September 2009 Fishing Forecast – Steve McKenna
September 2009 Fishing Forecast – Steve McKenna
September is a time of transition. Beaches officially close, beach gear goes back in the garage or closet, the kids go back to school, it gets darker earlier and earlier, the leaves on the trees begin to change and the tell tale cool winds of fall start to blow. This transition also profoundly affects our fishery too. Most of the fish in our local waters start their movement southward or out into deep, deep waters. This all bodes well for fisherman though because with this movement comes binge feeding. September IS the time to be on the water. Along with excellent fishing, the hot, humid days of summer are gone replaced with cool, brilliant blue sky days and even cooler star filled nights. It is a wonderful time to be fishing and just to be on the water. There is also a sense of urgency that comes over us fishermen this month. September is the beginning of the end. We all should get out as much as possible because Christmas shopping time will be here soon and now is the time to fish. And fish HARD! The following is what is in store for us this coming month. And, before getting into specifics, I would like to introduce yet another new feature in my monthly report. Every month from now on will have a Tip of the Month. Hopefully, the info will be interesting as well as helpful, particularly for the novice fisherman out there. Now, let’s look at the ninth month:
Look for good to excellent fishing this month. Things really get going by about the second week of the month. The all important mullet run usually starts up around the first moon of the month. So start looking for this bait fish in the wash near the 4th. Hopefully it will be as strong as in recent years. Expect the mullet to be around until mid October. Believe me, plug and artificial fishing for stripers can be super when this big bodied bait fish is around. I like to use the both plastic and wooden swimmers which imitate the mullet. The 7inch REDFIN, BOMBER and HANDCARVED LURE work well as do the “Danny” and “Junior” type wooden swimmers from BEACHMASTER, TATTOO, AFTERHOURS, BIGFISH and others will take some serious bass. When the mullet are running stripers seem to hit plugs harder so expect bone jarring strikes. Live and rigged eels also work well and are highly recommended in September. Look for strong mullet runs around the Westport river in Massachusetts and the Narrow River, the Charlestown, Quonny, and Weekapaug Breachways. The inlets themselves are productive as are the areas immediately adjacent to them. For example, the Fresh Pond Rocks just east of the Ouonny breachway can be excellent at this time of year. So can this month’s SPOT OF THE MONTH:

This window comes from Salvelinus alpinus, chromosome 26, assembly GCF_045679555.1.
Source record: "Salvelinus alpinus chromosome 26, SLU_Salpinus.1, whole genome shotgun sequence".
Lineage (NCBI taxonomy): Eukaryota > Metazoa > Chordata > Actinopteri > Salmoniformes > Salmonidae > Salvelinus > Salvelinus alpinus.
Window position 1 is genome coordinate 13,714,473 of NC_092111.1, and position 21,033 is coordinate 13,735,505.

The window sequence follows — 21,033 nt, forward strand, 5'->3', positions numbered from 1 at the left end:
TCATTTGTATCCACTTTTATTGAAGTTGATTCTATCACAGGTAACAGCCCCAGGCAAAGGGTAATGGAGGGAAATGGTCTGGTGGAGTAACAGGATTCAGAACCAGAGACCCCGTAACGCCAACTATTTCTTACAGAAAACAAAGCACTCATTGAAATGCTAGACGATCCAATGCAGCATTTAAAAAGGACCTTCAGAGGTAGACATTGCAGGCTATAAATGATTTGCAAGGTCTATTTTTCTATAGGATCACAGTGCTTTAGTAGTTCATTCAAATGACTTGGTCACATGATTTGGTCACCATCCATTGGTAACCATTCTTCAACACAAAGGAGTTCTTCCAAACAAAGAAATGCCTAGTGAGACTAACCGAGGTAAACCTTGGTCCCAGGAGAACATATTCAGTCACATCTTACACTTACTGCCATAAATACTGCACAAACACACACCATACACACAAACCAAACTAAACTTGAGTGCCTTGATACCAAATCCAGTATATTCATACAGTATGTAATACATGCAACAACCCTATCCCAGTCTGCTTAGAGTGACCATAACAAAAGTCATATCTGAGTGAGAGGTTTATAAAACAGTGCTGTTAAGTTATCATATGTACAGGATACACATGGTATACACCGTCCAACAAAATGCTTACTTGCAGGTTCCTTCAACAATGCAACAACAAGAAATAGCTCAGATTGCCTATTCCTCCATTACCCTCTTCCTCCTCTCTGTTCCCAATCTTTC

SPOT OF THE MONTH: FIRST ROCK
LOCATION: Narragansett, Rhode Island
DIRECTIONS: Locate Ocean Road in Narragansett and head south. Find Monahan’s dock which is about ¼ of a mile from the infamous “ Towers” on Ocean Rd. Pull in Monahan’s and find a parking spot. Monahan’s is a small peninsula with a medium sized parking lot and a boat launching ramp on the right or north side, and a large cove on the south side. Get suited up and walk towards this cove and follow the rocky shoreline south to the first point to the south. That is First Rock. It’s only a short walk from the parking area. BEST CONDITIONS: High dropping tide and a south west wind. Fish can be taken on all conditions though and the only reason I would not fish this spot is if the wind was howling out of the north east. BEST LURES/BAIT: Live or rigged eels, 3/4 oz. white bucktail jigs, wooden medium to deep running metal lip swimmers, and 5 and 7 inch Redfins or Bombers.
COMMENTS: First Rock is very consistent in the month of September. If you surf fish here a lot this month you will catch a pile of bass. Don’t expect monsters though as First Rock is a “schoolie “ spot. Occasionally, you will hook a decent striper, say something in the twenties, but the average bass will be a couple of inches either side of legal. But, there will be many of them this size if you put in your time. First Rock is one of those places that you can count on for a fish or two after a long night of skunkings at other places. So why not give it a try this month. You will not be disappointed.